A Few Good Reads :: Filling My Bookshelves
There's few things I like more than devoting a couple of hours on a lazy weekend to sifting through a stack of cookbooks, allowing myself to get sucked into a world of culinary inspiration from great chefs, cooks and writers. So finally, this past weekend, I was able to tackle a bunch of recently published books. And they definitely did not disappoint. Here's a few to feast on just in time for cold-weather and the holiday season. I'll be back with my wishlist of books for the winter and my next round of reading.
Super Natural Everyday (by Heidi Swanson). I highlighted this book last spring, but it's well-worth doing twice. Heidi Swanson knows a thing or two in the kitchen. One might even her call the queen of natural foods cooking. She also happens to be an incredible photographer, always a bonus when featuring gorgeous, gorgeous dishes. Her latest book is filled with recipes to nourish the soul and inspire you to experiment with new/different flavors and wholesome, natural ingredients - definitely healthy staples to add to your repertoire. Recipe sampling: Lemon-Zested Bulgur Wheat with Coconut Milk, Toasted Almonds and Poppy Seeds; Yellow Split Peas and Greens with Serrano Chili and Lemon Juice; Pazanella with Grilled Tofu, Sunflower Sprouts, Peanut Butter and Oven-Roasted Tomatoes; Little Quinoa Patties with Goat Cheese, Garlic and Herbs; Macaroon Tart with White Whole Wheat Flour, Blackberries, Coconut and Pistachios. *You'll find more of Heidi's recipes and photography on her addictive blog 101 Cookbooks.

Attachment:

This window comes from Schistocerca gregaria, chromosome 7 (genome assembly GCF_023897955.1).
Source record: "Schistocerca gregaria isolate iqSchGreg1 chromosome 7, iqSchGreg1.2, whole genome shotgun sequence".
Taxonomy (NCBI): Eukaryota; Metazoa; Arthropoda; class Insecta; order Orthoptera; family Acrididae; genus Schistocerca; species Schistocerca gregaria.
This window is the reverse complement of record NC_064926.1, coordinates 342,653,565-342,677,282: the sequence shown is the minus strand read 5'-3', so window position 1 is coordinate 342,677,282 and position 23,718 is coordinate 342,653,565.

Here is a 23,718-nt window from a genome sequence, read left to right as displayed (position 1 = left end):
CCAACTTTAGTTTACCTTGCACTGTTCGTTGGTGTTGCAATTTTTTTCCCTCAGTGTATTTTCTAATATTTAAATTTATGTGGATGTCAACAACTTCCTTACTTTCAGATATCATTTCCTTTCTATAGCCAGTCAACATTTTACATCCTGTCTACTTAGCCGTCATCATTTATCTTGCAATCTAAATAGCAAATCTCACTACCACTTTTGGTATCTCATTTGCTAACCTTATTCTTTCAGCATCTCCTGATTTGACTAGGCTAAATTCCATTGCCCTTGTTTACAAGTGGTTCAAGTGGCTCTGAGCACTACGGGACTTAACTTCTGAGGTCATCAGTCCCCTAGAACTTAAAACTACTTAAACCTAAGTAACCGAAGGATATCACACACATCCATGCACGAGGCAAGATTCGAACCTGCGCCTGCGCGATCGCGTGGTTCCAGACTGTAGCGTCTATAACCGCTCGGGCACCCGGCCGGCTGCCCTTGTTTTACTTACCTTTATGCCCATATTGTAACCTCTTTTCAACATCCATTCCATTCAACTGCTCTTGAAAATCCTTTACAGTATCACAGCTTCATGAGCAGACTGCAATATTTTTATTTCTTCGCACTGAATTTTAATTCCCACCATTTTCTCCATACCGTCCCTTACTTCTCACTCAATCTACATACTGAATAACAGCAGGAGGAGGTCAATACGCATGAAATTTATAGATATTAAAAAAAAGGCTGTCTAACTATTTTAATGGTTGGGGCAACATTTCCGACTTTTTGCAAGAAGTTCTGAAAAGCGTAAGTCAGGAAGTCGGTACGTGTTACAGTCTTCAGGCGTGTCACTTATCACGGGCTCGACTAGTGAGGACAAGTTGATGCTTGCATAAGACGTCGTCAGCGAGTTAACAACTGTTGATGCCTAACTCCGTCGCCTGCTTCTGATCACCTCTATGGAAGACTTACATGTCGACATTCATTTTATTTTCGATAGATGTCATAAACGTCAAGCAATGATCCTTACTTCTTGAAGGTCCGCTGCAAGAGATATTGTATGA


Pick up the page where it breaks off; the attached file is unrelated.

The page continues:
Feeding the Dragon: A Culinary Travelogue through China with Recipes (by Mary Kate and Nate Tate). I am bit taken with this book. It mixes culture, history and food and reads like an amazing culinary travel journal that's categorized by brother and sister duo Nate and Mary Kate's itinerary. Recipes span from across China--Beijing, Shanghai, Hong Kong, Macau, Tibet, Xingiang and more. Recipe sampling: Char Su Pork Buns, Black Bean Spareribs, Cool Cucumber Pear Salad, Macanese Crab Curry.
Cook this Now (by Melissa Clark). I admit, I have a major crush on Melissa Clark. From what her cookbooks and NY Times articles tell me, she and I cook in very similar styles, focusing on local, seasonal ingredients and super fresh dishes. Her newest book is geniusly organized, making streamlined family-style cooking that much easier and realistic for just about anyone. The book's split by season...and then by month. Recipe sampling for November: Farro Pasta with Spicy Salami Tomato Sauce and Fresh Mint, Gralicky Broccoli Rabe, Shredded Brussels Sprouts with Pancetta and Caraway, Spiced Maple Pecan Pie with Star Anise.
Purple Citrus and Sweet Perfume: Cuisine of the Eastern Mediterranean (by Silvena Rowe). Take me back to Turkey asap please! I am head over heels fascinated with Mediterranean cooking and I adore how Rowe weaves in not only the rich flavors of the Eastern Mediterranean (Turkey, Syria, Jordan and Lebanon), but stories from her childhood and old-world Ottoman-Turkish culture. Recipe sampling: Jerusalem Artichoke Hummus Topped with Lamb and Sumac, Eggplant, Aleppo Pepper and Pomegranate Spread, Mahluta - Lentil, Rice and Lamb Soup, Artichoke, Goat Cheese and Dried Cherry Salad; Lavender and Honey Glazed Chicken with Pine Nut, Chervil and Honey Sauce; Cod in PIstachio and Za'atar Crumbs. Pistachio, Rose Water and Honey Ma'amoul Cookies.